Background:Understanding the value and willingness to pay (WTP) for services is crucial for decision- making.
Objectives:This study aimed to measure the level and factors affecting households’ WTP for dental services using the double- bounded dichotomous choice approach.
Methods:This cross- sectional study collected data through a questionnaire- based interview with 300 households in the city of Tabriz, Iran, in 2019. The double- bounded dichotomous choice approach was used to estimate WTP, and factors related to WTP were calculated using an internal regression model, and data were analyzed using Stata 14.
Results:The households’ mean WTP for fissure sealant, fluoride therapy, scaling, and removable orthodontics were $8.96, $4.36, $16.00, and $47.38, respectively. Household income, education level, age, regular dental visits, and having elderly people in the family were found to be factors affecting WTP for dental services.
Conclusions:The study found that household income was a significant factor affecting WTP for dental services. Not using dental services is often due to low household income and high service prices. Therefore, policymakers should consider setting dental service prices based on income levels to ensure access to services for all income groups.
Tooth decay is an infectious disease that can spread to many teeth quickly and does not heal spontaneously. Its examination, diagnosis, and treatment require prolonged and consecutive actions; also, it requires high costs and specialists' presence, leading to loss of teeth if left untreated (1). Prevention of oral and dental diseases is one of the goals of creating any dental healthcare system worldwide (2). There should be a balance between preventive and therapeutic care in dental care. Preventive care includes oral health education, cleaning, fluoride therapy, and sealant placement, and it aims to avoid dental problems. Therapeutic care consists of repairing the problems caused by caries and gum disease (3).
Different factors may determine what type of treatment patients should receive by attending the oral health center. Factors related to the provider include the availability of materials and equipment, the expertise and preferences of the healthcare provider, and patients' perceptions, preferences, and financial considerations, which determine what type of treatment patients should receive by attending dental clinics (4, 5). Understanding patients’ value of prevention and influencing factors allows us to develop strategies to change patients' behavior (6).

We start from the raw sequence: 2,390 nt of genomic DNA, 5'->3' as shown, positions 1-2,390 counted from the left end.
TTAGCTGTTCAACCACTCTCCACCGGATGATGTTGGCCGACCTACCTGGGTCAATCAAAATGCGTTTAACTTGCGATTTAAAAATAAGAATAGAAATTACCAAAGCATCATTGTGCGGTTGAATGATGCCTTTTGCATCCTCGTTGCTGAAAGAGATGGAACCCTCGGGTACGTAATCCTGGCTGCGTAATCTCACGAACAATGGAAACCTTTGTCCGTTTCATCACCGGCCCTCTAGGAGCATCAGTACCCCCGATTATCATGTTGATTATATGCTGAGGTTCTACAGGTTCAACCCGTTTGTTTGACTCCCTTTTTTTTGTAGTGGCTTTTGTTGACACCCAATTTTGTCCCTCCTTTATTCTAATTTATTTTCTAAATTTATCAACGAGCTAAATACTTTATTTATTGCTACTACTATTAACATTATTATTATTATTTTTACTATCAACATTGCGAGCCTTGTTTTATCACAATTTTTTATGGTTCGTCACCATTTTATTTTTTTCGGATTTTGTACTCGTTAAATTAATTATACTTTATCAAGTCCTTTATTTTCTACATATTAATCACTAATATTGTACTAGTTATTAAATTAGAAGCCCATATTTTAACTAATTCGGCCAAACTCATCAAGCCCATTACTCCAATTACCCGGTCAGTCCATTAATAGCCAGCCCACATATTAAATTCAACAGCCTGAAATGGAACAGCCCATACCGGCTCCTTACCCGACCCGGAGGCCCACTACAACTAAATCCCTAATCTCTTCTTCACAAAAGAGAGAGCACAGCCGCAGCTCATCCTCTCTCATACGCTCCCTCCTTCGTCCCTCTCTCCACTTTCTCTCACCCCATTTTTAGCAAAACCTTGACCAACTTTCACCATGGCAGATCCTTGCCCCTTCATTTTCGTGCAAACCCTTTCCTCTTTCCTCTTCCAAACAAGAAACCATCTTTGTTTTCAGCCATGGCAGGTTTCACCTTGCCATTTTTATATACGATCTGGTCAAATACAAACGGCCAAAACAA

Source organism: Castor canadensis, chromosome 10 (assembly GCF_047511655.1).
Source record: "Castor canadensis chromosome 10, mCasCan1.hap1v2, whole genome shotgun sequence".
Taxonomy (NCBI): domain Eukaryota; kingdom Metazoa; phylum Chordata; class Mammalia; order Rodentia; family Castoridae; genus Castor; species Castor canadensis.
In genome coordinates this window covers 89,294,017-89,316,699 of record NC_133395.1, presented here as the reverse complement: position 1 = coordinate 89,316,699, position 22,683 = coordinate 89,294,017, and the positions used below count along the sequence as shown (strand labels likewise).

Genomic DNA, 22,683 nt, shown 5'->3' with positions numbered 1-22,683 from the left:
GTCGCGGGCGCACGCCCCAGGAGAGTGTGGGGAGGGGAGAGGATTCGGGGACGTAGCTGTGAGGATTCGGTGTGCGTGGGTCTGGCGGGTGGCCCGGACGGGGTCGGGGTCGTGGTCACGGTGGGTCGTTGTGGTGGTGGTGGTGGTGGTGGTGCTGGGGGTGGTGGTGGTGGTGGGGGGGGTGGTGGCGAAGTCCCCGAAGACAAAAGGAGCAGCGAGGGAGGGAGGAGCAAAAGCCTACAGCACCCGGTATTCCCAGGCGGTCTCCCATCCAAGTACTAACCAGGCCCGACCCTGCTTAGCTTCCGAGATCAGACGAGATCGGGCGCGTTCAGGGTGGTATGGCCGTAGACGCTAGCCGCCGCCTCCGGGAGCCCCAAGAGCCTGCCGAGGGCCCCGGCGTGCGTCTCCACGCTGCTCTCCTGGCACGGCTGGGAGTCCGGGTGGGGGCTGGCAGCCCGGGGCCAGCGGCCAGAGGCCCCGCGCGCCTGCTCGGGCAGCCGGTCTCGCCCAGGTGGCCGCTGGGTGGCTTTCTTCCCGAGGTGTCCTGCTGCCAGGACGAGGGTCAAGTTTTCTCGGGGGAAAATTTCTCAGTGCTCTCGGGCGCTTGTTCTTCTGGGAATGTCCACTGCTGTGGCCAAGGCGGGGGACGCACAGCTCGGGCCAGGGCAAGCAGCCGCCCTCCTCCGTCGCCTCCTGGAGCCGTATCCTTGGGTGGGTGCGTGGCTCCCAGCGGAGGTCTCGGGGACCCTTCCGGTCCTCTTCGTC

Economics has unique methods for measuring values; one of the ways that are often used in economic studies to determine people’s willingness to pay (WTP) is the contingent valuation (CV) method (7). As one of the standard and flexible tools, this method continually evaluates people's preferences about a particular service or commodity to determine the product's actual price or service from the consumer's point of view (8).
Considering the importance of understanding patients’ value and WTP for services, which is one of the influential elements in decision- making, this study aimed to measure the factors affecting household heads’ WTP to receive fissure sealant, fluoride therapy, scaling, and removable orthodontic services using the double bounded dichotomous choice approach. The mean WTP calculated can help policymakers determine the actual tariffs people can pay.
The present cross- sectional study was conducted during the summer and autumn of 2019 among household heads in Tabriz, East Azerbaijan province, Iran. Data were collected through questionnaire- based interviews conducted by one author (F.S.). Each interview lasted approximately 15 to 20 minutes, and participation was voluntary. Privacy was assured, and verbal informed consent was obtained from each household.
3.1. Sample Selection
A proportional sample size was determined based on the number of households registered in three health complexes. Simple random sampling was used to select households from each health center in this way: Based on the list of visitors to the health centers, one out of every five people was selected, and if there were no inclusion criteria, the next person was selected. The household head or their spouse provided the required information.
3.2. Sample Size
To determine the appropriate sample size for WTP studies, Michel and Carson (9) presented a table used in this study. Table V as the relative error, A as the confidence level, and D as the difference between the actual and the estimated WTP were expressed as a percentage of the actual WTP. A sample size of 286 was determined with a relative error of 1.5 and a confidence level of 0.1 using this table. To ensure confidence, the sample size was rounded up to 300.
The structured questionnaire for this study was designed based on the CV framework guideline (10). The questionnaire had three parts: The first part consisted of introducing a questionnaire and scenarios for estimating the monetary value of four types of dental services, namely fissure sealant, fluoride therapy, scaling, and removable orthodontics. Each dental care service had two scenarios. The second part assessed oral health status through eight questions, and the third part examined households’ demographic characteristics through 22 questions. After designing the questionnaire, its validity was evaluated by health economics experts. A pilot study was conducted to edit and revise any misconceptions and misinterpretations of the questions.